Education and Human Sciences, College of (CEHS)


Date of this Version

Spring 4-18-2014


Hollman, A. K. (2014). Structures and relationships between the business executive and information technology executive: A mixed methods study. (Doctoral dissertation).


A DISSERTATION Presented to the Faculty of The Graduate College at the University of Nebraska In Partial Fulfillment of Requirements For the Degree of Doctor of Philosophy, Major: Educational Studies (Educational Leadership and Higher Education), Under the Supervision of Professor Brent Cejda. Lincoln, Nebraska: May, 2014

Copyright (c) 2014 Angela K. Hollman


This study uses an explanatory mixed methods methodology to attempt to determine the reporting relationships between business and IT executives within the university. The study also explores IT and business executives thoughts on these relationships. Supporting research from organizational studies and business-IT alignmfent is combined in order to enhance the study. In the first quantitative phase, an exploratory factor analysis is used to determine organizational dimension factors while simple response and frequency analysis are used to model the top occurring organizational structures between IT and business executives. The second qualitative phase used semi-structured interviews with 12 random CIOs and CFOs to further explore the top three models and organizational dimensions.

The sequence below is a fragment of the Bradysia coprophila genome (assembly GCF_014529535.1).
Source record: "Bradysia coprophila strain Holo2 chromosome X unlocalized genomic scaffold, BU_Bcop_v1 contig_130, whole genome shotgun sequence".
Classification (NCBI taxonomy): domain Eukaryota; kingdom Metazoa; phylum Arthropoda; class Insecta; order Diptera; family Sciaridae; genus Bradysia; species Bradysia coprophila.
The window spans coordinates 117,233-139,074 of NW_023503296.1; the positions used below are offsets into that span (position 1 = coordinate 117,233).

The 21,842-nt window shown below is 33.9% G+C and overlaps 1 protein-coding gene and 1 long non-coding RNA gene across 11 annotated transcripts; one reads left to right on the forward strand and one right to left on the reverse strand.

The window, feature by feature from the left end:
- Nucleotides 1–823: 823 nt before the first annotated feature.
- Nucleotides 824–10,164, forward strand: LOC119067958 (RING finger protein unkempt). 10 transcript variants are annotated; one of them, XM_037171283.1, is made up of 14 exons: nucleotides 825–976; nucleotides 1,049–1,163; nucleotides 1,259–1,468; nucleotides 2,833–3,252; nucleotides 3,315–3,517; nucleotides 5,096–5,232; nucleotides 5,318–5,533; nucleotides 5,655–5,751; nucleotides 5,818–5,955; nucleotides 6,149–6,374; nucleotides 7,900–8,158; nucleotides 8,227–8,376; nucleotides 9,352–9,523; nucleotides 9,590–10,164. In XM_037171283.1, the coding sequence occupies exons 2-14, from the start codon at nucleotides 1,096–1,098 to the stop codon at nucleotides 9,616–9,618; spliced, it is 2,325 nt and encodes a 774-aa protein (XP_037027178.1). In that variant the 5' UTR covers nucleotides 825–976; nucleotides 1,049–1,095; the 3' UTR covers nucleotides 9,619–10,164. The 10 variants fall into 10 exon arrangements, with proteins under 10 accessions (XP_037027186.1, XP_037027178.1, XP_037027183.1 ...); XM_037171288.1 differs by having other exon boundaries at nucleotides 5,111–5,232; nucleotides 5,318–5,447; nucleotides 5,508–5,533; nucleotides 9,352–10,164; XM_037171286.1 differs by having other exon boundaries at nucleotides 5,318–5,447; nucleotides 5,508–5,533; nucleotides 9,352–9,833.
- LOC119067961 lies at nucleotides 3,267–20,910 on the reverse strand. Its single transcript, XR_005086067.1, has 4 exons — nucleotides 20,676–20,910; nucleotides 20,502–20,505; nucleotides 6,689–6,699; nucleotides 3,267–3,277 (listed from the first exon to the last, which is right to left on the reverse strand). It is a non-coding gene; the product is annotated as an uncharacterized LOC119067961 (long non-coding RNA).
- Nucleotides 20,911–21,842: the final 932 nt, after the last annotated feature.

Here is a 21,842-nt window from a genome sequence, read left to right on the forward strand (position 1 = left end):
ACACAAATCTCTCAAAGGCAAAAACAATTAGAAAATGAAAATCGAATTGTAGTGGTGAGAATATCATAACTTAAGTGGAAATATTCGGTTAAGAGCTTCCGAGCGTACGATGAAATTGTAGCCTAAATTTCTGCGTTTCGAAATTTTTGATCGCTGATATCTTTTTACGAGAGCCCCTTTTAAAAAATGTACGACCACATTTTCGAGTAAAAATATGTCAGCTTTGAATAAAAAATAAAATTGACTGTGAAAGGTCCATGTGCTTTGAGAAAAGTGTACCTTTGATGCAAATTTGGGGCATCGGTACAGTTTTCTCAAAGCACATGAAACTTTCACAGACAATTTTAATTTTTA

The study found that while CIOs and CFOs said that the organizational structure was not important, a place on the executive team was highly desired. This was further supported by the exploratory factor analysis in phase 1. Other findings indicated that the university environment is unique from that of private industry with the additional component of academia and often combined position of the CFO. The changing role and function of IT was noted by both CFOs and CIOs which has led to the need for IT to be highly involved in university strategy as well as the need for more collaboration with internal and external stakeholders. The findings in this study echo some of the previous findings in business-IT alignment and organizational study research. Universities should reflect on these findings since reporting relationships between business and IT are affecting the academic environment as well as private industry.

Adviser: Brent Cejda